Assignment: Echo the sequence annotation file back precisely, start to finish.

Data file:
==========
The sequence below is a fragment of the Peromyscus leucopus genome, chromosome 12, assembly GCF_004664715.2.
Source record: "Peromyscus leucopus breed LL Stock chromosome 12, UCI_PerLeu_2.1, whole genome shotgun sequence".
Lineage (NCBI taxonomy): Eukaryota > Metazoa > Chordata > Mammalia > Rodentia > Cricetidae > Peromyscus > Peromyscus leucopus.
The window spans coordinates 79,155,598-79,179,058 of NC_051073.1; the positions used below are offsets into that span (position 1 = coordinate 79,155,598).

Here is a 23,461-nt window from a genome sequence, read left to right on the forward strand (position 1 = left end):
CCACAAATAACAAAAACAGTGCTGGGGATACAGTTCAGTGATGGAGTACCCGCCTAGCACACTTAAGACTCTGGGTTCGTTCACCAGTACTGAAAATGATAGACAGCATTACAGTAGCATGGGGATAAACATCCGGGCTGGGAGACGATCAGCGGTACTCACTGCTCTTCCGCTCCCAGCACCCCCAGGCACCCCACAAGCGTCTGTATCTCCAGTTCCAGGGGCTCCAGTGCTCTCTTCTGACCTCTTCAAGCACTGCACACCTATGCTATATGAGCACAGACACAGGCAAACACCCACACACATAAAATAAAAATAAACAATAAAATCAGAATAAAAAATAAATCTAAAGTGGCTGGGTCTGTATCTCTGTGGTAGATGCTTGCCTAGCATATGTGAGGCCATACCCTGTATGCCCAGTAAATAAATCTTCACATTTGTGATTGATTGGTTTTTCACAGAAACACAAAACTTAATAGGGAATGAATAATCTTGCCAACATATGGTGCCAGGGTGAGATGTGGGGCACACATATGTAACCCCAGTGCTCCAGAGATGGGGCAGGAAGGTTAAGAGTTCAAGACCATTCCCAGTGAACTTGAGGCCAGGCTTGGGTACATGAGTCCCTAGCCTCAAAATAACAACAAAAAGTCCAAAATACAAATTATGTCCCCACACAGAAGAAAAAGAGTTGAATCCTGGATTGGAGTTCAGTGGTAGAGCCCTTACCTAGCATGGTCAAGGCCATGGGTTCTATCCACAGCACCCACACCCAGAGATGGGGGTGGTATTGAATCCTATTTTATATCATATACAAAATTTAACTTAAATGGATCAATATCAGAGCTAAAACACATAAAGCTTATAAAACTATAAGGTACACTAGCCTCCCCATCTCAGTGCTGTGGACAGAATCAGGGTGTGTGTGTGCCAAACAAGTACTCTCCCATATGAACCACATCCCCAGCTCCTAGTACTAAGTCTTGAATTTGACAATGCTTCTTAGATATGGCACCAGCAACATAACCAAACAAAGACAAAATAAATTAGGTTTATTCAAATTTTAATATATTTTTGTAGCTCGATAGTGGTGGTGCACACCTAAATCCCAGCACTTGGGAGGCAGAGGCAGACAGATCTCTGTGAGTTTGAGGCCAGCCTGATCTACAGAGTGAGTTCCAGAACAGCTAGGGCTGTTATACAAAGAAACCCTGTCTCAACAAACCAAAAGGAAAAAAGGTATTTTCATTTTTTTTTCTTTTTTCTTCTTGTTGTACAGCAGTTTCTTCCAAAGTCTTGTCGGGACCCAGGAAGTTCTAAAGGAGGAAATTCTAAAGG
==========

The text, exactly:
The sequence below is a fragment of the Peromyscus leucopus genome, chromosome 12, assembly GCF_004664715.2.
Source record: "Peromyscus leucopus breed LL Stock chromosome 12, UCI_PerLeu_2.1, whole genome shotgun sequence".
Lineage (NCBI taxonomy): Eukaryota > Metazoa > Chordata > Mammalia > Rodentia > Cricetidae > Peromyscus > Peromyscus leucopus.
The window spans coordinates 79,155,598-79,179,058 of NC_051073.1; the positions used below are offsets into that span (position 1 = coordinate 79,155,598).

Here is a 23,461-nt window from a genome sequence, read left to right on the forward strand (position 1 = left end):
CCACAAATAACAAAAACAGTGCTGGGGATACAGTTCAGTGATGGAGTACCCGCCTAGCACACTTAAGACTCTGGGTTCGTTCACCAGTACTGAAAATGATAGACAGCATTACAGTAGCATGGGGATAAACATCCGGGCTGGGAGACGATCAGCGGTACTCACTGCTCTTCCGCTCCCAGCACCCCCAGGCACCCCACAAGCGTCTGTATCTCCAGTTCCAGGGGCTCCAGTGCTCTCTTCTGACCTCTTCAAGCACTGCACACCTATGCTATATGAGCACAGACACAGGCAAACACCCACACACATAAAATAAAAATAAACAATAAAATCAGAATAAAAAATAAATCTAAAGTGGCTGGGTCTGTATCTCTGTGGTAGATGCTTGCCTAGCATATGTGAGGCCATACCCTGTATGCCCAGTAAATAAATCTTCACATTTGTGATTGATTGGTTTTTCACAGAAACACAAAACTTAATAGGGAATGAATAATCTTGCCAACATATGGTGCCAGGGTGAGATGTGGGGCACACATATGTAACCCCAGTGCTCCAGAGATGGGGCAGGAAGGTTAAGAGTTCAAGACCATTCCCAGTGAACTTGAGGCCAGGCTTGGGTACATGAGTCCCTAGCCTCAAAATAACAACAAAAAGTCCAAAATACAAATTATGTCCCCACACAGAAGAAAAAGAGTTGAATCCTGGATTGGAGTTCAGTGGTAGAGCCCTTACCTAGCATGGTCAAGGCCATGGGTTCTATCCACAGCACCCACACCCAGAGATGGGGGTGGTATTGAATCCTATTTTATATCATATACAAAATTTAACTTAAATGGATCAATATCAGAGCTAAAACACATAAAGCTTATAAAACTATAAGGTACACTAGCCTCCCCATCTCAGTGCTGTGGACAGAATCAGGGTGTGTGTGTGCCAAACAAGTACTCTCCCATATGAACCACATCCCCAGCTCCTAGTACTAAGTCTTGAATTTGACAATGCTTCTTAGATATGGCACCAGCAACATAACCAAACAAAGACAAAATAAATTAGGTTTATTCAAATTTTAATATATTTTTGTAGCTCGATAGTGGTGGTGCACACCTAAATCCCAGCACTTGGGAGGCAGAGGCAGACAGATCTCTGTGAGTTTGAGGCCAGCCTGATCTACAGAGTGAGTTCCAGAACAGCTAGGGCTGTTATACAAAGAAACCCTGTCTCAACAAACCAAAAGGAAAAAAGGTATTTTCATTTTTTTTTCTTTTTTCTTCTTGTTGTACAGCAGTTTCTTCCAAAGTCTTGTCGGGACCCAGGAAGTTCTAAAGGAGGAAATTCTAAAGG